• Automating and mechanizing tasks to reduce physical labor, which in turn reduces the amount of heat produced by the body
  • Reducing radiant heat emission by covering hot surfaces with materials like aluminum
  • Insulating hot surfaces to reduce heat exchange between the heat source and the work environment
  • Installing reflective or absorbent shields to prevent radiated heat from reaching work stations
  • Installing vents or air conditioning to maintain a comfortable atmosphere

Engineering controls for cold indoor work environments include:

  • Using radiant heaters to warm employee work areas
  • Installing shields to reduce drafts and condensation
  • Using insulating materials on equipment handles
  • Making sure equipment and machines can be operated without removing gloves
  • Minimizing air velocity (applicable particularly in refrigeration rooms)

Administrative Controls

Once engineering controls are in place, look at what administrative controls (changes in work procedures) you can enact to protect workers from extreme temperature hazards.

Potential administrative controls for hot environments include:

  • Allowing workers to acclimate to the hot environment before assigning a full workload
  • Spacing heat generating processes a good distance apart
  • Mandating frequent breaks
  • Providing cool rest and break areas with plenty of cool water to drink
  • Allowing workers to set their own work pace, where possible
  • Educating workers on the signs of symptoms of heat stress
  • Training workers on the engineering controls, work practices, and clothing necessary to prevent heat-related illnesses and injuries

Administrative controls for cold work environments include:

  • Mandating frequent breaks
  • Providing warm, sweetened liquids to workers during breaks
  • Assigning workers to tasks in pairs to monitor each other for cold stress symptoms
  • Allowing workers to acclimate to working in a cold environment by gradually increasing the workload
  • Minimizing tasks that require fine manual dexterity or the removal of gloves
  • Regularly assessing job demands and have monitoring and control strategies in place
  • Avoiding assigning workers sitting or standing tasks for prolonged periods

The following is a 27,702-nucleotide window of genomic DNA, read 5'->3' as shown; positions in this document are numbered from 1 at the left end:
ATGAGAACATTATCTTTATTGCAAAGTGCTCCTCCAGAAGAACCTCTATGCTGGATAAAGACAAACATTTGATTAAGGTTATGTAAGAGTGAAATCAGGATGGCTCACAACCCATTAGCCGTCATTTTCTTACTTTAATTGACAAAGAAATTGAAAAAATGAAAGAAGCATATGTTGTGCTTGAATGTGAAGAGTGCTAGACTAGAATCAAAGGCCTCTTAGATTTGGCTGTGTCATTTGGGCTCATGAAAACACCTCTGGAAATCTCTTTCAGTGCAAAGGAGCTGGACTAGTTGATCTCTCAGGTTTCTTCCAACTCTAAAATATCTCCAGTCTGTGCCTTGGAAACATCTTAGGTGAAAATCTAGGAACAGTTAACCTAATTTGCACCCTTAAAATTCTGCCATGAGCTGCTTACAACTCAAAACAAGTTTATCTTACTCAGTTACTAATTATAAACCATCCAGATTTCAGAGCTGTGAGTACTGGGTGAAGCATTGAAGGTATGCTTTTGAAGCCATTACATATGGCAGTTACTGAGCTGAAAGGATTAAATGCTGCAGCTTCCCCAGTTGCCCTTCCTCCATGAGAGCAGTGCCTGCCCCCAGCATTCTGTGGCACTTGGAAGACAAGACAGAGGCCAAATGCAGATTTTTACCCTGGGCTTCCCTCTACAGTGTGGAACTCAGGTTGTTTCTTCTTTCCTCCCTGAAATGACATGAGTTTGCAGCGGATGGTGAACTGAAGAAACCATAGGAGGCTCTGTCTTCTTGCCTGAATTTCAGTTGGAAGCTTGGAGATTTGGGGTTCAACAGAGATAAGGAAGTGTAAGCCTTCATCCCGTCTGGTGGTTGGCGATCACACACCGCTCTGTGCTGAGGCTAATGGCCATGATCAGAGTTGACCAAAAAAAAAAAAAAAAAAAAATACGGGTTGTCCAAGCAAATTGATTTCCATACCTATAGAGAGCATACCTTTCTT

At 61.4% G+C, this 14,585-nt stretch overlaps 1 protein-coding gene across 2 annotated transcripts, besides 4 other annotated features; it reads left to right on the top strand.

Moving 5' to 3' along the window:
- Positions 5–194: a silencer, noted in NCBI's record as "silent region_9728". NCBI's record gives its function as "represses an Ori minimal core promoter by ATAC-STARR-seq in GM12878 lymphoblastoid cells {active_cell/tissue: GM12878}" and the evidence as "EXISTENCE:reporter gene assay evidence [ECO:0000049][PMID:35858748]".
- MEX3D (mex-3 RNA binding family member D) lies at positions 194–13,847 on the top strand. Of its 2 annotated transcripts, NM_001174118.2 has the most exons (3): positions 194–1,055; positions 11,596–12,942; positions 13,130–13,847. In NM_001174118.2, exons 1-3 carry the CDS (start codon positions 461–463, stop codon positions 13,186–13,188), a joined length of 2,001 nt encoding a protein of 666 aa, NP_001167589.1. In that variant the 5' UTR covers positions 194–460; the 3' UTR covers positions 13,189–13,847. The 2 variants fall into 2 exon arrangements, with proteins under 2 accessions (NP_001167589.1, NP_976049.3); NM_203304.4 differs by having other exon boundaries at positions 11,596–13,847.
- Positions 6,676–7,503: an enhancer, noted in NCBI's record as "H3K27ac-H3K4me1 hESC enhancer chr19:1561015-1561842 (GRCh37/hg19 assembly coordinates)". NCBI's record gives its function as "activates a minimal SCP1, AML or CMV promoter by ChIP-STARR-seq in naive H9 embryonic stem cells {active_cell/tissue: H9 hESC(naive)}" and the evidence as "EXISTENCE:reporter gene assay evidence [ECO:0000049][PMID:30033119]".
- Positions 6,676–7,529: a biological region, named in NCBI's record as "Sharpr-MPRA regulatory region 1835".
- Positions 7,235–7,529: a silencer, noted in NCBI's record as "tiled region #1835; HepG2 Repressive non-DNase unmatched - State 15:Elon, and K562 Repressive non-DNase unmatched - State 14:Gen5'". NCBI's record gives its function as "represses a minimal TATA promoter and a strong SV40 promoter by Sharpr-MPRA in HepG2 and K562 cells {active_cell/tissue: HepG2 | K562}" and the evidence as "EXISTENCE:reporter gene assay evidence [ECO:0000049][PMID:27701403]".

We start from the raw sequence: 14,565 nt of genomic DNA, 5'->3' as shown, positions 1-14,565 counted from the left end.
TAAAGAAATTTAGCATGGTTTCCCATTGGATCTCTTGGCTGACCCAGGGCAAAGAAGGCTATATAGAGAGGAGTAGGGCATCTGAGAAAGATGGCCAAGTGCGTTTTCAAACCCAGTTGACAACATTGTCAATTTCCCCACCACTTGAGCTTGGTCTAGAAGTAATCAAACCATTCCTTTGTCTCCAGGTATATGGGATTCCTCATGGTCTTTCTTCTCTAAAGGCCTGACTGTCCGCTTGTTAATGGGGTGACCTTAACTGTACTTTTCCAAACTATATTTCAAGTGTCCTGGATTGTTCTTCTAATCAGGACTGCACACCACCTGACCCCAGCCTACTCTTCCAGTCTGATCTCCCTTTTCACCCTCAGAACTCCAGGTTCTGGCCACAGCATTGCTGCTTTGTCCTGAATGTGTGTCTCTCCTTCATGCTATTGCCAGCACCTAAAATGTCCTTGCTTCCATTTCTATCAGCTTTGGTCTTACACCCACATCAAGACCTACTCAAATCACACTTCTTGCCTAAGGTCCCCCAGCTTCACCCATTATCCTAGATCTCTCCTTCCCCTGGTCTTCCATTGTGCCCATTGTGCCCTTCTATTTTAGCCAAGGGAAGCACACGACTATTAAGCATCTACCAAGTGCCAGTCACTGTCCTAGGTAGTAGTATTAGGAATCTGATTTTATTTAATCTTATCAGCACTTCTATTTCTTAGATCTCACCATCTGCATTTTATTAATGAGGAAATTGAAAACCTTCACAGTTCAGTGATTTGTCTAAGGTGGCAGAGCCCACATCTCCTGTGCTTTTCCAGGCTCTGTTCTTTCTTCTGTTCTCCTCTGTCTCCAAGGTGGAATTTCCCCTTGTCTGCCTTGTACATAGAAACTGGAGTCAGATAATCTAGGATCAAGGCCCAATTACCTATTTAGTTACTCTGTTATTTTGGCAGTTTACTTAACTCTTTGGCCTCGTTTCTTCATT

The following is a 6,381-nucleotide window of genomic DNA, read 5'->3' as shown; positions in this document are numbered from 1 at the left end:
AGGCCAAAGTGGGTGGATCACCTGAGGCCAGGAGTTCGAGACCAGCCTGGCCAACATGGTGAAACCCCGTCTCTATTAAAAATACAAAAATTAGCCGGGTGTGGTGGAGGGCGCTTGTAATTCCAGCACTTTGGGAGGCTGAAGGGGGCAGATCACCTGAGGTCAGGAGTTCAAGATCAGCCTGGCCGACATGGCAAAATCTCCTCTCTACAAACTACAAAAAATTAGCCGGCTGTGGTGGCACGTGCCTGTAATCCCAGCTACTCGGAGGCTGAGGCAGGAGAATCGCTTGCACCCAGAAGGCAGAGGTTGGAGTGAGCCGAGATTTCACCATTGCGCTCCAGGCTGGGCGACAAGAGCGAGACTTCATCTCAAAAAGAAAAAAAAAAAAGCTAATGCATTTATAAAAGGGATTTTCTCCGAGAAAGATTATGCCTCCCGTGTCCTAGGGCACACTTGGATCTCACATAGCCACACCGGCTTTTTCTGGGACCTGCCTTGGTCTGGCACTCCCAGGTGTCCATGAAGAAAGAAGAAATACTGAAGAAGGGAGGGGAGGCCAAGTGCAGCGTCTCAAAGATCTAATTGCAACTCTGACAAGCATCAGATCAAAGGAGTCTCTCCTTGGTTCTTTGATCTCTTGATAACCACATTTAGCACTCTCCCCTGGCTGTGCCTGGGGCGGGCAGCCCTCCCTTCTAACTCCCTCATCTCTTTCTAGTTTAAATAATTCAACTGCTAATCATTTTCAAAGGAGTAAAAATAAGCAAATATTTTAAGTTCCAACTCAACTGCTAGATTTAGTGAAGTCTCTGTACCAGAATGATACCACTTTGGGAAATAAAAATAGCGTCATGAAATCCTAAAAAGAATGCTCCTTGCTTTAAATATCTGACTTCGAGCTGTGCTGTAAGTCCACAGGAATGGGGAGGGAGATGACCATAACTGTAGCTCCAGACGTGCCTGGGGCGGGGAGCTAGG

• Educating workers on the signs and symptoms of cold stress
  • Training workers on the engineering controls, work practices, and clothing necessary to prevent cold-related illnesses and injuries

Protective Clothing

Clothing has a major impact on how well workers can tolerate hot or cold temperatures.

Workers in hot environments should wear lightweight clothing that allows sweat to evaporate but stops radiant heat. In extreme conditions, workers might consider using protective clothing with cooling features, like vests equipped with cooling packs.

Workers in cold environments should dress in at least three layers of loose-fitting clothing to provide sufficient insulation. Ideally, they will wear an inner layer capable of wicking moisture, an insulating middle layer (preferably made of wool or synthetic fabrics), and an outer layer that provides ventilation to prevent overheating. Insulated gloves are essential, and some workers may opt for insulated boots, depending on the workplace (learn how to Manage Cold Stress with the Proper Winter PPE).

Note that any clothing worn by workers to deal with the heat or the cold must not compromise the protective qualities of their PPE.

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Written by Jessica Barrett

Jessica Barrett

Jessica is a freelance writer and editor from Toronto, Canada. She specializes in creating content for nonprofits and has written for organizations working in human rights, conservation, education, and health care. She loves traveling and food, speaks Spanish, and has two dogs, one of whom she rescued while living in Mexico.